3. Also, Verse 16 uses language structure implying such deception was already at work. James knows what his readers are dealing with every day.  He tells those first-century Christians, “Stop being deceived!”  Some were believing the lies of the enemy.

Of course, James is also telling us the same thing.  He understands the depraved heart within us (“the spirit is willing, but the flesh is weak”) and knows each of us have those moments when we believe the lie that God is against us.  If you truly have faith in Christ but, at this moment, think God is fighting you, punishing you, “stop being deceived.”  God is for His children; He is in our corner.


ESV: v. 17 Every good gift and every perfect gift is from above, coming down from the Father of lights with whom there is no variation or shadow due to change.

1. James gets into the heart of his message for this paragraph.  Remember, God is the source of all good things. What are a few of those good gifts?

(1) Salvation, meaning regeneration, justification, sanctification, & glorification.  Ephesians 2:8-10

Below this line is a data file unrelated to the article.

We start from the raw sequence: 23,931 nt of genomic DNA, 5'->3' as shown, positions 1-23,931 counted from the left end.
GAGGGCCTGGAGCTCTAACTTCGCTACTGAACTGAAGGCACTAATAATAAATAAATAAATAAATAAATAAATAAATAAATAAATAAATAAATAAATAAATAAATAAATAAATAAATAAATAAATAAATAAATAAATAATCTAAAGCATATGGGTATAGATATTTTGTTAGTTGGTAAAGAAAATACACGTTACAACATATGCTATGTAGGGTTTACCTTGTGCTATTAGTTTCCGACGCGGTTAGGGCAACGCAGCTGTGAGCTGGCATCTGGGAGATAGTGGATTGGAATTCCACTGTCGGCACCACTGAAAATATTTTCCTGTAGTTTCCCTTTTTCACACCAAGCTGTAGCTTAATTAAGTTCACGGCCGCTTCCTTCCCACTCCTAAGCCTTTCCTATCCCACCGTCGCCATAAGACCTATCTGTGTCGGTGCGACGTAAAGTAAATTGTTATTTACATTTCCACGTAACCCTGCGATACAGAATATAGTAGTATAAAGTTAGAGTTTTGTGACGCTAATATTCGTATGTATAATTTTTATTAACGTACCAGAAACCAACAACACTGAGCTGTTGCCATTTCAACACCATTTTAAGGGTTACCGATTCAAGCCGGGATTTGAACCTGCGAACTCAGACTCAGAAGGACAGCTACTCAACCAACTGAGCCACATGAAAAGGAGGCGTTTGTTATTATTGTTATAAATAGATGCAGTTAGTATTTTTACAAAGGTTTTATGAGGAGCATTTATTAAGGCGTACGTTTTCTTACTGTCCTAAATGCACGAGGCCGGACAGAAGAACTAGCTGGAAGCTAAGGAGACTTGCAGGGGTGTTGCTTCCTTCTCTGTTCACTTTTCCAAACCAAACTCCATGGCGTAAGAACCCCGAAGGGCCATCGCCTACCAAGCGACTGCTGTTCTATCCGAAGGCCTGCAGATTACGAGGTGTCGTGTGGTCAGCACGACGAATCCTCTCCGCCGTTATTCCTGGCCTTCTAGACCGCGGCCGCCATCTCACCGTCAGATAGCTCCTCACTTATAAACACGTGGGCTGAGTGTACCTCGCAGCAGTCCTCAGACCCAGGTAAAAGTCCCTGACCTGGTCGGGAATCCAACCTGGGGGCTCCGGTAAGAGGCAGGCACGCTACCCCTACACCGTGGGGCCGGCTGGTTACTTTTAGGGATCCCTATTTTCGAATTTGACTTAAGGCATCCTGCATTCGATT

(2) The Holy Spirit in us and with us.  Luke 11:13

(3) The Kingdom of God.  Luke 12:32

(4) Eternal Life. 1 John 5:11

2. The gifts God gives us do not all arrive at one moment.  We may be regenerated and justified at the same instant, but James tells us here these gifts “are coming down”, a continuous flow of gifts from an all gracious giver!  God is not stingy.  He gives and gives and gives some more.  If we do not see the many gifts He has given us, it is because sin or the deceiver has blinded us.

3. James refers to God as the “Father of Lights”.  Who, but God, could create the lights in the sky?  He is their parent and, as Scripture tells us, calls each of His stars by name (Ps. 147:4; Is. 40:26)! What an amazing thought! My wife and I had difficulty in naming nine children.  Yet, our marvelous Creator has a name for each and every star in the heavens, billions and billions of them!